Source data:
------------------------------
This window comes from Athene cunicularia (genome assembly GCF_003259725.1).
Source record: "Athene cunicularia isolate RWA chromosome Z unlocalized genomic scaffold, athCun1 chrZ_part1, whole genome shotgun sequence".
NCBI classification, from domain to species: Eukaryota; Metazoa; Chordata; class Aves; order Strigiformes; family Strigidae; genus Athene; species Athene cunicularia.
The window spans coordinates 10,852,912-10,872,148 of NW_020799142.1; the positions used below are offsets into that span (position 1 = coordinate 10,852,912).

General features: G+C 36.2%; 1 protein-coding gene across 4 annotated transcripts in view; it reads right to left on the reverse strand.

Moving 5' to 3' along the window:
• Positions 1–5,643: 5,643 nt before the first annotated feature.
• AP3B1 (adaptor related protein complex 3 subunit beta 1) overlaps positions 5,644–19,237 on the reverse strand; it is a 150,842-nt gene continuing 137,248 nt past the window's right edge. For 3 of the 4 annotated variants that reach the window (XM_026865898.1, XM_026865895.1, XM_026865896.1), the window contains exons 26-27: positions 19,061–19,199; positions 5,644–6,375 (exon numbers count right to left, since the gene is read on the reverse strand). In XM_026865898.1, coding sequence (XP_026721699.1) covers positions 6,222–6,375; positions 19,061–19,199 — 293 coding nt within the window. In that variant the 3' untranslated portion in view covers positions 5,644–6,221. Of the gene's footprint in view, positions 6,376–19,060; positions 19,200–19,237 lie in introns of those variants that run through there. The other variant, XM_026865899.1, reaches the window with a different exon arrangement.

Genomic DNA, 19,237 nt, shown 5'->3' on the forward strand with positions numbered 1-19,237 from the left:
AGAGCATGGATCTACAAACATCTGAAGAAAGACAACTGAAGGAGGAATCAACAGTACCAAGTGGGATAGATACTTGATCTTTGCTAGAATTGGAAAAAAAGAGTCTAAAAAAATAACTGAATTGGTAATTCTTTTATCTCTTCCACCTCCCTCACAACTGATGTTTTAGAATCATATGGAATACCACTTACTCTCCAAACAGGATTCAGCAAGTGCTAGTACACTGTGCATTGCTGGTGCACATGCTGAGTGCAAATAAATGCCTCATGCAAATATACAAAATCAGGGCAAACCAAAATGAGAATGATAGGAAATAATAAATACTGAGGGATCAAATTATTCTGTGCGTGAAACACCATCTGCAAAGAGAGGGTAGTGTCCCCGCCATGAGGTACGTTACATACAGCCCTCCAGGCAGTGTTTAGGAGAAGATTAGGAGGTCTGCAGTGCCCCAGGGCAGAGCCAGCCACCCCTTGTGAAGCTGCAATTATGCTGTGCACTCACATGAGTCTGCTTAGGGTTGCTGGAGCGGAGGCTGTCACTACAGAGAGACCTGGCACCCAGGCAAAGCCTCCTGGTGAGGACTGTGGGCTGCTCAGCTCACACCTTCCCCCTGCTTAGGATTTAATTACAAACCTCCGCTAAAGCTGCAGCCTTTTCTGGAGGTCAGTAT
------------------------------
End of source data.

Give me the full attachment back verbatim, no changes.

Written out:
This window comes from Athene cunicularia (genome assembly GCF_003259725.1).
Source record: "Athene cunicularia isolate RWA chromosome Z unlocalized genomic scaffold, athCun1 chrZ_part1, whole genome shotgun sequence".
NCBI classification, from domain to species: Eukaryota; Metazoa; Chordata; class Aves; order Strigiformes; family Strigidae; genus Athene; species Athene cunicularia.
The window spans coordinates 10,852,912-10,872,148 of NW_020799142.1; the positions used below are offsets into that span (position 1 = coordinate 10,852,912).

General features: G+C 36.2%; 1 protein-coding gene across 4 annotated transcripts in view; it reads right to left on the reverse strand.

Moving 5' to 3' along the window:
• Positions 1–5,643: 5,643 nt before the first annotated feature.
• AP3B1 (adaptor related protein complex 3 subunit beta 1) overlaps positions 5,644–19,237 on the reverse strand; it is a 150,842-nt gene continuing 137,248 nt past the window's right edge. For 3 of the 4 annotated variants that reach the window (XM_026865898.1, XM_026865895.1, XM_026865896.1), the window contains exons 26-27: positions 19,061–19,199; positions 5,644–6,375 (exon numbers count right to left, since the gene is read on the reverse strand). In XM_026865898.1, coding sequence (XP_026721699.1) covers positions 6,222–6,375; positions 19,061–19,199 — 293 coding nt within the window. In that variant the 3' untranslated portion in view covers positions 5,644–6,221. Of the gene's footprint in view, positions 6,376–19,060; positions 19,200–19,237 lie in introns of those variants that run through there. The other variant, XM_026865899.1, reaches the window with a different exon arrangement.

Genomic DNA, 19,237 nt, shown 5'->3' on the forward strand with positions numbered 1-19,237 from the left:
AGAGCATGGATCTACAAACATCTGAAGAAAGACAACTGAAGGAGGAATCAACAGTACCAAGTGGGATAGATACTTGATCTTTGCTAGAATTGGAAAAAAAGAGTCTAAAAAAATAACTGAATTGGTAATTCTTTTATCTCTTCCACCTCCCTCACAACTGATGTTTTAGAATCATATGGAATACCACTTACTCTCCAAACAGGATTCAGCAAGTGCTAGTACACTGTGCATTGCTGGTGCACATGCTGAGTGCAAATAAATGCCTCATGCAAATATACAAAATCAGGGCAAACCAAAATGAGAATGATAGGAAATAATAAATACTGAGGGATCAAATTATTCTGTGCGTGAAACACCATCTGCAAAGAGAGGGTAGTGTCCCCGCCATGAGGTACGTTACATACAGCCCTCCAGGCAGTGTTTAGGAGAAGATTAGGAGGTCTGCAGTGCCCCAGGGCAGAGCCAGCCACCCCTTGTGAAGCTGCAATTATGCTGTGCACTCACATGAGTCTGCTTAGGGTTGCTGGAGCGGAGGCTGTCACTACAGAGAGACCTGGCACCCAGGCAAAGCCTCCTGGTGAGGACTGTGGGCTGCTCAGCTCACACCTTCCCCCTGCTTAGGATTTAATTACAAACCTCCGCTAAAGCTGCAGCCTTTTCTGGAGGTCAGTAT